Stapczynski’s plan raised some red flags for a few people attending the meeting.
Finance Committee member Joanne Marden said Stapczynski’s plan assumes free cash would be built up to $3.2 million — the 20-year average for the account — in order for $800,000, or 25 percent, to be put toward funding OPEB costs annually.
“In all of the planning, being able to take 25 percent of free cash and getting this kind of significant number means you’ve planned to have this kind of free cash,” she said.
Seminole Circle resident Bob Landry also questioned the plan, saying it is being funded “out of balance sheet items” and fails to address the “bigger issue.”
“When you’re in a hole, you stop digging. How do you stop digging?” Landry said. “I’m seeing, 'outsource things. Hire more full-time employees rather than part-time.' ”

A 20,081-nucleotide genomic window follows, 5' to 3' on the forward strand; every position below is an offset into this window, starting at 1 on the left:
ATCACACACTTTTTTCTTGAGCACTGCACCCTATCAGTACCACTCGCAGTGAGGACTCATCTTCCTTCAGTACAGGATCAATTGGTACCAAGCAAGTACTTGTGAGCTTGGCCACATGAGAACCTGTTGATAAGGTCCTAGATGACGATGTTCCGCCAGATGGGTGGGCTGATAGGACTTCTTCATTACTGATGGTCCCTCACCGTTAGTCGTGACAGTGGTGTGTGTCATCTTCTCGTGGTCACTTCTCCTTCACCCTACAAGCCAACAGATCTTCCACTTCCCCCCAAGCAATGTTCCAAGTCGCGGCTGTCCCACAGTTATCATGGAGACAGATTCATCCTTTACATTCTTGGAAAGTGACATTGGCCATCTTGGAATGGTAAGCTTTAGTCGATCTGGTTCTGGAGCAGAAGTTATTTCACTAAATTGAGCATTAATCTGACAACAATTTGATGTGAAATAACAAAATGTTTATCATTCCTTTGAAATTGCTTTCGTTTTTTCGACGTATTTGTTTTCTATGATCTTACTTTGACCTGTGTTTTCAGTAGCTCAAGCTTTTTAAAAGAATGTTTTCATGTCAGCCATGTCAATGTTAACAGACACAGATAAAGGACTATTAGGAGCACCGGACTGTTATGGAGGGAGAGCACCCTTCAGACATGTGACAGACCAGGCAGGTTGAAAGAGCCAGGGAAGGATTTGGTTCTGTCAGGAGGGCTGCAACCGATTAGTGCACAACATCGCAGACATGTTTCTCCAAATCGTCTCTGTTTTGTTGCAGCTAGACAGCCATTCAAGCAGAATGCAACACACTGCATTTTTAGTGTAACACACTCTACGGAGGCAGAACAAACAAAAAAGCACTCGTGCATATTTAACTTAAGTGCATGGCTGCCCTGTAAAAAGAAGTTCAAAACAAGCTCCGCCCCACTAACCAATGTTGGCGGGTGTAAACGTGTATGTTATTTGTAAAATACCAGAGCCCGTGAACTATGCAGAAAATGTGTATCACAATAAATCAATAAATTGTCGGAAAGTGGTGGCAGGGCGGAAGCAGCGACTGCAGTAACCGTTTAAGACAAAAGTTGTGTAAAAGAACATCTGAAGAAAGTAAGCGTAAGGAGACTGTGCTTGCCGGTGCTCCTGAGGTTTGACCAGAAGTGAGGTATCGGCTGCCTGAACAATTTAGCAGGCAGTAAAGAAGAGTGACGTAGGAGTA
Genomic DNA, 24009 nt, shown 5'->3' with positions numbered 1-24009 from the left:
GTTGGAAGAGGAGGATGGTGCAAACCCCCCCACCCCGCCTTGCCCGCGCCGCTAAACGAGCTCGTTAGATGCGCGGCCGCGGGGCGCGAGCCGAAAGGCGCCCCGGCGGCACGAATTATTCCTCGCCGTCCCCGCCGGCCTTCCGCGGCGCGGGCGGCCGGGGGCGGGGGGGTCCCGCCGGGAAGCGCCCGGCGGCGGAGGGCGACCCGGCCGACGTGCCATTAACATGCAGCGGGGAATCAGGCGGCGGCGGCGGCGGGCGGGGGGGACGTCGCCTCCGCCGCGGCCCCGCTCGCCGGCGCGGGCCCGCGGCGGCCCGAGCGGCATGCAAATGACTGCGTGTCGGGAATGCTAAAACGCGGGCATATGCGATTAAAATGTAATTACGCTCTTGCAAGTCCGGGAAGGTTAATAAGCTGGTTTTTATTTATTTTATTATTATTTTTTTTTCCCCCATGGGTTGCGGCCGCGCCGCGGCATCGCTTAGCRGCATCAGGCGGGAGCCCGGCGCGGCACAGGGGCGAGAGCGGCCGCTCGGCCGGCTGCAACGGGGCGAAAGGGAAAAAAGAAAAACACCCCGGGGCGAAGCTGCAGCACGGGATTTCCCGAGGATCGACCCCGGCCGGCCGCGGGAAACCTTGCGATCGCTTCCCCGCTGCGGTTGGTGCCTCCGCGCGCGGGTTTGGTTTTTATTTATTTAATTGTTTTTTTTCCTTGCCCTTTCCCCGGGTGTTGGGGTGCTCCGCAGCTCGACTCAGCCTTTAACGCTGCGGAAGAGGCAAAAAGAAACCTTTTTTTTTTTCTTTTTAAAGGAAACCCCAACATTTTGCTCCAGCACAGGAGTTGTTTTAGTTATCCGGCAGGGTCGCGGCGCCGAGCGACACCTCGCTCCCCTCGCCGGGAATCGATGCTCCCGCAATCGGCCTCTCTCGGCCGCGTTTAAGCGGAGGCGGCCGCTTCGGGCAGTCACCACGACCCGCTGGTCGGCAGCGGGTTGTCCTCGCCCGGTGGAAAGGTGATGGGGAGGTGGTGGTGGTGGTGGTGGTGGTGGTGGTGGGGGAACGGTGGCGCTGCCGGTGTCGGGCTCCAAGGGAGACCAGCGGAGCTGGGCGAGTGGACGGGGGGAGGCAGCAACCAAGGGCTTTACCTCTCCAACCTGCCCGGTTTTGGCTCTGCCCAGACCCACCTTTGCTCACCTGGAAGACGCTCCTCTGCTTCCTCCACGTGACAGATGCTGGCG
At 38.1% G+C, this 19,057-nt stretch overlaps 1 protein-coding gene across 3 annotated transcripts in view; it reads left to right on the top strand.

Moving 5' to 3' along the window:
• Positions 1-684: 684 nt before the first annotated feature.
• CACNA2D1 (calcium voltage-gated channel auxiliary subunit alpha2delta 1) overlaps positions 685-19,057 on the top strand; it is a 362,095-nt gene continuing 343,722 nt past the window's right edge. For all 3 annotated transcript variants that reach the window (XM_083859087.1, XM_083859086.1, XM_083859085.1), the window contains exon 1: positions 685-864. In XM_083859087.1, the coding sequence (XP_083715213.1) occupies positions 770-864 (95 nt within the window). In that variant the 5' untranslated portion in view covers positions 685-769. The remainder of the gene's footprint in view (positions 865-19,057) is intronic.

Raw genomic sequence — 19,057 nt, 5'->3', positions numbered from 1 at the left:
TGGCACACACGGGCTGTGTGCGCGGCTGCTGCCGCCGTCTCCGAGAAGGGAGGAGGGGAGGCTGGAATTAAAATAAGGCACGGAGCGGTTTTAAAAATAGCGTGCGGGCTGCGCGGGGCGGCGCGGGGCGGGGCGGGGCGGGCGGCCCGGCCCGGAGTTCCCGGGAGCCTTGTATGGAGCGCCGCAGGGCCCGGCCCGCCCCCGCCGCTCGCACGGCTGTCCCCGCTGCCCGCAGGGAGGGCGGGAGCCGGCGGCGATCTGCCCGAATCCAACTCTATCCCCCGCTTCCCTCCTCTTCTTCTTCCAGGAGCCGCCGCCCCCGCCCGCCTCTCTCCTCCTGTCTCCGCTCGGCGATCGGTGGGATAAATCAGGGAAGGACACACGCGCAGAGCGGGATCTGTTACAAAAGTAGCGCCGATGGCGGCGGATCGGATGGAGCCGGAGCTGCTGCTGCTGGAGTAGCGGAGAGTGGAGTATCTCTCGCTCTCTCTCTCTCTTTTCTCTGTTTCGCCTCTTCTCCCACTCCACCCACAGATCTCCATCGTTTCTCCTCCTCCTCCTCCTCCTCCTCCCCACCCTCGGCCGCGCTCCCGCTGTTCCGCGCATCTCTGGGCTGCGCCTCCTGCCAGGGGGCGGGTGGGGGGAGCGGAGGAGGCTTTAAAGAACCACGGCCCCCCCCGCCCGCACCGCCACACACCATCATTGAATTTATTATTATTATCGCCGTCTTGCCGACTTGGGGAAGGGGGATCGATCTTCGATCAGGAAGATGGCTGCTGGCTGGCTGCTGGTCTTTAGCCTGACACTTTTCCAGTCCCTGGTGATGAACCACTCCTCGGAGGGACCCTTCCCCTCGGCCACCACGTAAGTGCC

John Pasquale of Whittier Street, meanwhile, took issue with the town’s use of water and sewer enterprise dollars.
“Last year at Town Meeting, I asked the town manager, ‘Are we going to have a water (tax) increase,’ and his answer was `no,’” Pasquale said. “Four weeks later, at the water commissioners meeting, they voted in an increase.
“Now I see a slide that he’s going to start taking out of the reserves. Somebody’s going to say, ‘What are we doing to make tax increases to fund something else other than water and sewer?’”
But Selectman Brian Major defended Stapczynski’s plan, saying that town boards “don’t know exactly what the assumptions will look like. But that’s what the board is here to do — to have these discussions and build the plan that will hopefully get us out of this hole.”